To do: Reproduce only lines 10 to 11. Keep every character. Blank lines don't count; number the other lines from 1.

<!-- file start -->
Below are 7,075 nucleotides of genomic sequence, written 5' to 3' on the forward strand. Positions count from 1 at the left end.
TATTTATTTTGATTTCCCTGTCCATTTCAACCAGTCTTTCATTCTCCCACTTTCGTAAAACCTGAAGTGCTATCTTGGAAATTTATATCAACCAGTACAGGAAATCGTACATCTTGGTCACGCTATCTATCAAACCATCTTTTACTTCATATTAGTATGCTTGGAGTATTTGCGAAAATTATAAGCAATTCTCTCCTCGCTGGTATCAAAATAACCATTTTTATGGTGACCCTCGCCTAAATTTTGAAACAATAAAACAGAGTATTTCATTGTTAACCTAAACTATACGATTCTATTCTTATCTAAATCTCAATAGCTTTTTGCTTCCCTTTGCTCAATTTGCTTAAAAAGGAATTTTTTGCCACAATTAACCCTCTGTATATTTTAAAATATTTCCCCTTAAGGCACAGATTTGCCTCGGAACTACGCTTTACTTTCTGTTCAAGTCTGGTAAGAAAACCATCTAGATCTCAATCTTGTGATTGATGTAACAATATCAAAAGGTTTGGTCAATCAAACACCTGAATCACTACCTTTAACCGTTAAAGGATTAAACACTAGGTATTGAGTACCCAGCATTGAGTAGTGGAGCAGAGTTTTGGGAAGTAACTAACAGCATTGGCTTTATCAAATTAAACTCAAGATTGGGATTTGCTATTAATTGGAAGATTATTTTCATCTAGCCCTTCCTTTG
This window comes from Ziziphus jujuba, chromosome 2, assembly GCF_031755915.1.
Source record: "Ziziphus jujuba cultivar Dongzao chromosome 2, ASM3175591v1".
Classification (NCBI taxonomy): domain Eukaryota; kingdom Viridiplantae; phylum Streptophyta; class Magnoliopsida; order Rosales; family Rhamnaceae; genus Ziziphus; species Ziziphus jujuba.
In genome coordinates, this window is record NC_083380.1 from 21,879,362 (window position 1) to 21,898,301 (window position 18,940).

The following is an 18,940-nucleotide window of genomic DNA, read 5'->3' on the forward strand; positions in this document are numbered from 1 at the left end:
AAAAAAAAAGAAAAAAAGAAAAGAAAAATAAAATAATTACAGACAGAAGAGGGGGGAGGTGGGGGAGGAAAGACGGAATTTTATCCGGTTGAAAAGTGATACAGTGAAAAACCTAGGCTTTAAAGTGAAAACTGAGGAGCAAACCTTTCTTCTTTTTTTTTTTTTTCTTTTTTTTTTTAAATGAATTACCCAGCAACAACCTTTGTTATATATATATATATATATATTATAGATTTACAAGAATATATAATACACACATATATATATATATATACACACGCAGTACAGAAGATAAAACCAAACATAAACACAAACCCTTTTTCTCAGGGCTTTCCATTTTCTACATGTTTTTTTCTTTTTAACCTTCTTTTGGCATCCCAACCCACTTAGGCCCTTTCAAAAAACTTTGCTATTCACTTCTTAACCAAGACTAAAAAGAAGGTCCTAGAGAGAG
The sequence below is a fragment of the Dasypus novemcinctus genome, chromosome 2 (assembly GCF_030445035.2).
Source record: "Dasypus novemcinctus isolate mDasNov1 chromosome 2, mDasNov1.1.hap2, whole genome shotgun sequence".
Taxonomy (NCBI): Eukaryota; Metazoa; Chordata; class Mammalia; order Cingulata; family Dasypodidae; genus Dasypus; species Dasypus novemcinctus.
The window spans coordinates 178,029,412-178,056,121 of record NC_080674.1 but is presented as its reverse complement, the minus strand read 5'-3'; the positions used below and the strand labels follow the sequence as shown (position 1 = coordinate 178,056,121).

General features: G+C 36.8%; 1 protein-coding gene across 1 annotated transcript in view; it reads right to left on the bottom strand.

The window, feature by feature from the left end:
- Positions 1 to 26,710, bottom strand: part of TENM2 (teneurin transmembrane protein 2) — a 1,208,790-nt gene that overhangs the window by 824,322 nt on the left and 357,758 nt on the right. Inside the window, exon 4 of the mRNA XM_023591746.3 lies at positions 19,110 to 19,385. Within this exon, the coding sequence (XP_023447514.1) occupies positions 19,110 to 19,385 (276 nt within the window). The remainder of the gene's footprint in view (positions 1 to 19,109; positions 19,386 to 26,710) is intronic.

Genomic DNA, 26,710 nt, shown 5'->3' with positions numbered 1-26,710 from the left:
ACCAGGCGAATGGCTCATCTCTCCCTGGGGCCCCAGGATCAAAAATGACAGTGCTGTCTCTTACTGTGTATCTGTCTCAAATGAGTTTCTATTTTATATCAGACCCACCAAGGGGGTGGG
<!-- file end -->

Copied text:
Source record: "Dasypus novemcinctus isolate mDasNov1 chromosome 2, mDasNov1.1.hap2, whole genome shotgun sequence".
Taxonomy (NCBI): Eukaryota; Metazoa; Chordata; class Mammalia; order Cingulata; family Dasypodidae; genus Dasypus; species Dasypus novemcinctus.